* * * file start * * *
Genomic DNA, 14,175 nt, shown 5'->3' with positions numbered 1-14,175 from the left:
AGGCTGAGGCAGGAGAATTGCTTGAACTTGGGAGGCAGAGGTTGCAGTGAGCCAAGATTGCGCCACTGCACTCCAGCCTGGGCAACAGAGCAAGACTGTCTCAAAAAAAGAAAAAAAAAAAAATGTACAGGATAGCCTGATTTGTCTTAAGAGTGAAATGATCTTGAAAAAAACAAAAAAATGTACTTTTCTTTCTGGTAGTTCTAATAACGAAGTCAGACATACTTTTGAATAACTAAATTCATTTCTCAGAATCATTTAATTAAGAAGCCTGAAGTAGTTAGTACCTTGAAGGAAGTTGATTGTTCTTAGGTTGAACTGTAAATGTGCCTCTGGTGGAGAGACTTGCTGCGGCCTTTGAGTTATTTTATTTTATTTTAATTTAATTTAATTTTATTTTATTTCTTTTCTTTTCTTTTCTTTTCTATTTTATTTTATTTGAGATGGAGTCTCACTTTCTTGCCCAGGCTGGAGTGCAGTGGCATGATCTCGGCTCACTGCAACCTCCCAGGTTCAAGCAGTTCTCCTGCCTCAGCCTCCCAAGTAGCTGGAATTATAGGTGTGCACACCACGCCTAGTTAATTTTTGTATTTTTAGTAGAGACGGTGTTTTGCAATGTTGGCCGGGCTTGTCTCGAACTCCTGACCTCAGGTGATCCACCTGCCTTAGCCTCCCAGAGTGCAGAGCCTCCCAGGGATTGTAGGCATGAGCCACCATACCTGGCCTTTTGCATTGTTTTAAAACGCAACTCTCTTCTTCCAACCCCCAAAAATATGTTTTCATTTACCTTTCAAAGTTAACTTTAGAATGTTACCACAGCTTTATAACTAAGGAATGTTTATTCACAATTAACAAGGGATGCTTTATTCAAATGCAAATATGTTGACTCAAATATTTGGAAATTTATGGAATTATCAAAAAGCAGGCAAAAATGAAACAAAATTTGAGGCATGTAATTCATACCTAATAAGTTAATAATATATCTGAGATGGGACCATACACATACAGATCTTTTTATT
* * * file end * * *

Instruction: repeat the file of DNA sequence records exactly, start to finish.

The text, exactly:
Genomic DNA, 14,175 nt, shown 5'->3' with positions numbered 1-14,175 from the left:
AGGCTGAGGCAGGAGAATTGCTTGAACTTGGGAGGCAGAGGTTGCAGTGAGCCAAGATTGCGCCACTGCACTCCAGCCTGGGCAACAGAGCAAGACTGTCTCAAAAAAAGAAAAAAAAAAAAATGTACAGGATAGCCTGATTTGTCTTAAGAGTGAAATGATCTTGAAAAAAACAAAAAAATGTACTTTTCTTTCTGGTAGTTCTAATAACGAAGTCAGACATACTTTTGAATAACTAAATTCATTTCTCAGAATCATTTAATTAAGAAGCCTGAAGTAGTTAGTACCTTGAAGGAAGTTGATTGTTCTTAGGTTGAACTGTAAATGTGCCTCTGGTGGAGAGACTTGCTGCGGCCTTTGAGTTATTTTATTTTATTTTAATTTAATTTAATTTTATTTTATTTCTTTTCTTTTCTTTTCTTTTCTATTTTATTTTATTTGAGATGGAGTCTCACTTTCTTGCCCAGGCTGGAGTGCAGTGGCATGATCTCGGCTCACTGCAACCTCCCAGGTTCAAGCAGTTCTCCTGCCTCAGCCTCCCAAGTAGCTGGAATTATAGGTGTGCACACCACGCCTAGTTAATTTTTGTATTTTTAGTAGAGACGGTGTTTTGCAATGTTGGCCGGGCTTGTCTCGAACTCCTGACCTCAGGTGATCCACCTGCCTTAGCCTCCCAGAGTGCAGAGCCTCCCAGGGATTGTAGGCATGAGCCACCATACCTGGCCTTTTGCATTGTTTTAAAACGCAACTCTCTTCTTCCAACCCCCAAAAATATGTTTTCATTTACCTTTCAAAGTTAACTTTAGAATGTTACCACAGCTTTATAACTAAGGAATGTTTATTCACAATTAACAAGGGATGCTTTATTCAAATGCAAATATGTTGACTCAAATATTTGGAAATTTATGGAATTATCAAAAAGCAGGCAAAAATGAAACAAAATTTGAGGCATGTAATTCATACCTAATAAGTTAATAATATATCTGAGATGGGACCATACACATACAGATCTTTTTATT